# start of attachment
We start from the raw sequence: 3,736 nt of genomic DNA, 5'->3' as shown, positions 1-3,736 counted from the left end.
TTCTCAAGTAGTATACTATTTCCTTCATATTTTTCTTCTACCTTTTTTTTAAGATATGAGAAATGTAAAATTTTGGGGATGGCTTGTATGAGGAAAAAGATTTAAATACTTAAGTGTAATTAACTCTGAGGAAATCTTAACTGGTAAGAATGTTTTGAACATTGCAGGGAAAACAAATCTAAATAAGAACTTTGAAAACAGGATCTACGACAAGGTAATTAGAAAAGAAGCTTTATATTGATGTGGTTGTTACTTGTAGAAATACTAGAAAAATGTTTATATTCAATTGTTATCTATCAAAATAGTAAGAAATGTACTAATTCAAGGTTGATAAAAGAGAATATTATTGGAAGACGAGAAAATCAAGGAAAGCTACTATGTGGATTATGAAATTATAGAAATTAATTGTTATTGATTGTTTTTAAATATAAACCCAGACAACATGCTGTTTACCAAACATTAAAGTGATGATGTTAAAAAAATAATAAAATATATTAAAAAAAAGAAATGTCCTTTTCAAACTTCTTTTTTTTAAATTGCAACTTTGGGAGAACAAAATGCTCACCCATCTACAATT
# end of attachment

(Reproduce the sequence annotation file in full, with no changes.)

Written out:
We start from the raw sequence: 3,736 nt of genomic DNA, 5'->3' as shown, positions 1-3,736 counted from the left end.
TTCTCAAGTAGTATACTATTTCCTTCATATTTTTCTTCTACCTTTTTTTTAAGATATGAGAAATGTAAAATTTTGGGGATGGCTTGTATGAGGAAAAAGATTTAAATACTTAAGTGTAATTAACTCTGAGGAAATCTTAACTGGTAAGAATGTTTTGAACATTGCAGGGAAAACAAATCTAAATAAGAACTTTGAAAACAGGATCTACGACAAGGTAATTAGAAAAGAAGCTTTATATTGATGTGGTTGTTACTTGTAGAAATACTAGAAAAATGTTTATATTCAATTGTTATCTATCAAAATAGTAAGAAATGTACTAATTCAAGGTTGATAAAAGAGAATATTATTGGAAGACGAGAAAATCAAGGAAAGCTACTATGTGGATTATGAAATTATAGAAATTAATTGTTATTGATTGTTTTTAAATATAAACCCAGACAACATGCTGTTTACCAAACATTAAAGTGATGATGTTAAAAAAATAATAAAATATATTAAAAAAAAGAAATGTCCTTTTCAAACTTCTTTTTTTTAAATTGCAACTTTGGGAGAACAAAATGCTCACCCATCTACAATT